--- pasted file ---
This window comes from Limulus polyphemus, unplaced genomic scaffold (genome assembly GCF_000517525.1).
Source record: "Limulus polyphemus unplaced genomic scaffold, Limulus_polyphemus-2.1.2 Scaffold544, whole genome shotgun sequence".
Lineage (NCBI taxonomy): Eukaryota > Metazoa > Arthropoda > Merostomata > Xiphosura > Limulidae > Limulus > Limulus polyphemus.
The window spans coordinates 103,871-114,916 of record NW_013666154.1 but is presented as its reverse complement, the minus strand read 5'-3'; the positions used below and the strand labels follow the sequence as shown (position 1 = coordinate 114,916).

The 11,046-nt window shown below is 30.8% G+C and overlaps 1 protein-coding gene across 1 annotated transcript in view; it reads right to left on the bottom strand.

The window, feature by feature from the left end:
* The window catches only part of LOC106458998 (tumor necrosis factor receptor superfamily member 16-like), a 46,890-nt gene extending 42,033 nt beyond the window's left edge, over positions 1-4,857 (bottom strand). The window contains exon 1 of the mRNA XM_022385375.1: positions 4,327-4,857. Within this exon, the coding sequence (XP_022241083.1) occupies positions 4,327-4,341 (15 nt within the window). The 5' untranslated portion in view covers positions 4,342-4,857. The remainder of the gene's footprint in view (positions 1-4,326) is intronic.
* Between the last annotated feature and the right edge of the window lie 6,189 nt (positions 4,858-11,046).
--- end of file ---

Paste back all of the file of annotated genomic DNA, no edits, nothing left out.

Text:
This window comes from Limulus polyphemus, unplaced genomic scaffold (genome assembly GCF_000517525.1).
Source record: "Limulus polyphemus unplaced genomic scaffold, Limulus_polyphemus-2.1.2 Scaffold544, whole genome shotgun sequence".
Lineage (NCBI taxonomy): Eukaryota > Metazoa > Arthropoda > Merostomata > Xiphosura > Limulidae > Limulus > Limulus polyphemus.
The window spans coordinates 103,871-114,916 of record NW_013666154.1 but is presented as its reverse complement, the minus strand read 5'-3'; the positions used below and the strand labels follow the sequence as shown (position 1 = coordinate 114,916).

The 11,046-nt window shown below is 30.8% G+C and overlaps 1 protein-coding gene across 1 annotated transcript in view; it reads right to left on the bottom strand.

The window, feature by feature from the left end:
* The window catches only part of LOC106458998 (tumor necrosis factor receptor superfamily member 16-like), a 46,890-nt gene extending 42,033 nt beyond the window's left edge, over positions 1-4,857 (bottom strand). The window contains exon 1 of the mRNA XM_022385375.1: positions 4,327-4,857. Within this exon, the coding sequence (XP_022241083.1) occupies positions 4,327-4,341 (15 nt within the window). The 5' untranslated portion in view covers positions 4,342-4,857. The remainder of the gene's footprint in view (positions 1-4,326) is intronic.
* Between the last annotated feature and the right edge of the window lie 6,189 nt (positions 4,858-11,046).